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Authors: Sanford, W. 
Langevin, C. 
Polemio, M. 
Povinec, P. 
Title: Preface
Issue Date: 2007
ISBN: 978-1-901502-04-6
Keywords: seawater intrusion
Subject Classification03. Hydrosphere::03.02. Hydrology::03.02.03. Groundwater processes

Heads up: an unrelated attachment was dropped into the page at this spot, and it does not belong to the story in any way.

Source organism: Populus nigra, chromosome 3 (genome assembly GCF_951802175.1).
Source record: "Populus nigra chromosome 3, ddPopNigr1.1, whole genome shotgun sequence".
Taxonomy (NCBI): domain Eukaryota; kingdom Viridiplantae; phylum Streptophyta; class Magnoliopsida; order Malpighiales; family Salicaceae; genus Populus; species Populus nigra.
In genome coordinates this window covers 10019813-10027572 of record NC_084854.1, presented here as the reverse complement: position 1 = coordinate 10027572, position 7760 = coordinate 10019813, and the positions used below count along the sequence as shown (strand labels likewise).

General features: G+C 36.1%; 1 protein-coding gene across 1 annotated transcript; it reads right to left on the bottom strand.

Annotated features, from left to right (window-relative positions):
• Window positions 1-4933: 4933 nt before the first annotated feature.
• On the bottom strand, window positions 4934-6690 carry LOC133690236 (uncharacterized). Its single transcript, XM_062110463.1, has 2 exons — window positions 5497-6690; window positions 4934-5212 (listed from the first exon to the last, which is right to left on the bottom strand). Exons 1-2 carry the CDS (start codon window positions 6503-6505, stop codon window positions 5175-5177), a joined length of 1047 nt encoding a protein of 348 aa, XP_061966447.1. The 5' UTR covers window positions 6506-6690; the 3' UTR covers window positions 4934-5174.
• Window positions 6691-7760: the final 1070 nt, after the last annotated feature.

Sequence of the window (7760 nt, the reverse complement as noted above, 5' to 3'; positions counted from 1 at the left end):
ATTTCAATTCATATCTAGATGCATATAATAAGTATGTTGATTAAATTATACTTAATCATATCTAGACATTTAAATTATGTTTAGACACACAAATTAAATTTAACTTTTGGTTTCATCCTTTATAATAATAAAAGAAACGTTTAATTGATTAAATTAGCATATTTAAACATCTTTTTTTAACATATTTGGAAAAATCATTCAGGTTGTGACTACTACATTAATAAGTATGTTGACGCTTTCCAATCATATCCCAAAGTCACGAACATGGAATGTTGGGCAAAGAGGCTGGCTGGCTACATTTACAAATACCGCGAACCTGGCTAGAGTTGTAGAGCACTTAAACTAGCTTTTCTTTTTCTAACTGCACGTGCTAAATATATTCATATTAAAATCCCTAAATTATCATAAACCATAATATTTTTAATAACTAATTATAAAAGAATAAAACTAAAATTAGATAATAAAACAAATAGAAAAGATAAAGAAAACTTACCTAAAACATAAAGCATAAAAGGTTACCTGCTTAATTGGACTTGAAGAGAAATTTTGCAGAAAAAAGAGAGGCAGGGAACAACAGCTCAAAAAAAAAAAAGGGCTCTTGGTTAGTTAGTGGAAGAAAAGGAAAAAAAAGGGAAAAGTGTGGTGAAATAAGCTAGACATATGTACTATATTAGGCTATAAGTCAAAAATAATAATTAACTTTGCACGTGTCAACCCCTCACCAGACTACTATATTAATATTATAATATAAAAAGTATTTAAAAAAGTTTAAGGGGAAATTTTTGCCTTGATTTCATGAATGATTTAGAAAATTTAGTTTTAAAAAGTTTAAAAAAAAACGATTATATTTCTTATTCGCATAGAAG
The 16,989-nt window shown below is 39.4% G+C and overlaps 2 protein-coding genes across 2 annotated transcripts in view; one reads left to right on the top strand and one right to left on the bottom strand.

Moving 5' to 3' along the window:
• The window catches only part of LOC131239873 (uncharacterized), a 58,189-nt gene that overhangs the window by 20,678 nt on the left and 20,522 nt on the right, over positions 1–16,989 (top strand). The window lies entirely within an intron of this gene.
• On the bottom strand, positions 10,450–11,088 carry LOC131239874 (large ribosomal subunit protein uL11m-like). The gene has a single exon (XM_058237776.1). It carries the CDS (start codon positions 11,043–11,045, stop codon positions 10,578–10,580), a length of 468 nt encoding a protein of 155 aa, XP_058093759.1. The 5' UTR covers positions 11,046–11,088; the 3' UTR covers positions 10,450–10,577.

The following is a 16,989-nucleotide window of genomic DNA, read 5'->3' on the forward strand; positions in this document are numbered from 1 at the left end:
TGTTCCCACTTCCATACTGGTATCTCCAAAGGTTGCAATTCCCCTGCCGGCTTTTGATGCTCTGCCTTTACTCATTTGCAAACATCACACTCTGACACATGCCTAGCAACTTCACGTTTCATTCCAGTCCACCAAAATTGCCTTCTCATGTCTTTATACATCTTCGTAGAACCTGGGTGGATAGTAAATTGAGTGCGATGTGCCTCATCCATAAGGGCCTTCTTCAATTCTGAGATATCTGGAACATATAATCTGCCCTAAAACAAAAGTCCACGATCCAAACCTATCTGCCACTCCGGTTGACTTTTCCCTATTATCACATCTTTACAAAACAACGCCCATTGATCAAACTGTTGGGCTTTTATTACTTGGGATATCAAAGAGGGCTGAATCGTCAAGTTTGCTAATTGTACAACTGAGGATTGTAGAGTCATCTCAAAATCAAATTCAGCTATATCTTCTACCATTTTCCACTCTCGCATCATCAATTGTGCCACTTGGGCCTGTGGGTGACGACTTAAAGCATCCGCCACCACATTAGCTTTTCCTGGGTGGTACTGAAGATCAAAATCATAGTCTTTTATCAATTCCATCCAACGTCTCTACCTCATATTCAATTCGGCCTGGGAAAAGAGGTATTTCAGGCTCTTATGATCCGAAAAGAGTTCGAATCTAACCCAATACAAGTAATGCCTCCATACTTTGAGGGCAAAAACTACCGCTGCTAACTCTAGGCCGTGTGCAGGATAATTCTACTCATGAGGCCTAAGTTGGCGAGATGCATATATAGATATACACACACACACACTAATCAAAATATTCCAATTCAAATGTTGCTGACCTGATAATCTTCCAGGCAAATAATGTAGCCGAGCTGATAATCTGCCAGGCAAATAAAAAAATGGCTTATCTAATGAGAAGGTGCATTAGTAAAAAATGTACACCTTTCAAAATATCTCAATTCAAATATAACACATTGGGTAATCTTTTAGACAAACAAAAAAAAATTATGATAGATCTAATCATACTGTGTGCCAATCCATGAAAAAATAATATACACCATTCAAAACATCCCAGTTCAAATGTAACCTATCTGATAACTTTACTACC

Abstract: Water and chemical fluxes across the sea bottom provide an important linkage between terrestrial and marine environments. From the marine perspective, these water fluxes, commonly referred to as submarine groundwater discharge (SGD), may contain elevated nutrient concentrations or high levels of other potentially harmful contaminants. Terrestrially derived SGD can also be an important source of freshwater for estuarine ecosystems that require relatively low salinities. For these reasons, the past decade has shown a rapid increase in the level of interest from estuary and marine scientists toward a better understanding of SGD. From the terrestrial perspective, SGD has also been a topic of interest to those studying saltwater intrusion and management of coastal aquifers. Saltwater intrusion studies commonly employ some form of a water balance method, whether through numerical modelling or volumetric calculations, to explain intrusion patterns and develop predictions and management plans. In developing a water balance for a coastal aquifer, estimates for all of the key components, including SGD, are synthesized. Although the motivation may be different depending on whether one works from the marine or terrestrial perspective, both groups have a common goal of obtaining accurate SGD estimates
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